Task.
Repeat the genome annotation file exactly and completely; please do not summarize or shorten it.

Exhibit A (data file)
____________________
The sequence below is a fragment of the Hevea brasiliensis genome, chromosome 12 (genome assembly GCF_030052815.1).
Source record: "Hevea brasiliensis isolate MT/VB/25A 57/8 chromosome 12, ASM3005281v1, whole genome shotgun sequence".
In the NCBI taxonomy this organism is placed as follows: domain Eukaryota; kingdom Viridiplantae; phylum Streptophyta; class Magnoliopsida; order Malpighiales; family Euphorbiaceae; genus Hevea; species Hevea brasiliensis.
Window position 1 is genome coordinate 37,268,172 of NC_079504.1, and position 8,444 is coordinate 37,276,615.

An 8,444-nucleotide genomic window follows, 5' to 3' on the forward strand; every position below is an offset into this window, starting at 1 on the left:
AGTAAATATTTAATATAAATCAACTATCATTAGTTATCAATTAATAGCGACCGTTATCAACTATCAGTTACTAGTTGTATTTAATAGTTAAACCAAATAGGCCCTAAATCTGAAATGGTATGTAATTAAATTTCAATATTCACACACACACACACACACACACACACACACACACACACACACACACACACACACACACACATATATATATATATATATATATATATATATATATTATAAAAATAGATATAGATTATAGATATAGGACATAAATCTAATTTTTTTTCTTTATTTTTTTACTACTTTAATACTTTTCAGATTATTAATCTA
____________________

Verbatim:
The sequence below is a fragment of the Hevea brasiliensis genome, chromosome 12 (genome assembly GCF_030052815.1).
Source record: "Hevea brasiliensis isolate MT/VB/25A 57/8 chromosome 12, ASM3005281v1, whole genome shotgun sequence".
In the NCBI taxonomy this organism is placed as follows: domain Eukaryota; kingdom Viridiplantae; phylum Streptophyta; class Magnoliopsida; order Malpighiales; family Euphorbiaceae; genus Hevea; species Hevea brasiliensis.
Window position 1 is genome coordinate 37,268,172 of NC_079504.1, and position 8,444 is coordinate 37,276,615.

An 8,444-nucleotide genomic window follows, 5' to 3' on the forward strand; every position below is an offset into this window, starting at 1 on the left:
AGTAAATATTTAATATAAATCAACTATCATTAGTTATCAATTAATAGCGACCGTTATCAACTATCAGTTACTAGTTGTATTTAATAGTTAAACCAAATAGGCCCTAAATCTGAAATGGTATGTAATTAAATTTCAATATTCACACACACACACACACACACACACACACACACACACACACACACACACACACACACACACATATATATATATATATATATATATATATATATATTATAAAAATAGATATAGATTATAGATATAGGACATAAATCTAATTTTTTTTCTTTATTTTTTTACTACTTTAATACTTTTCAGATTATTAATCTA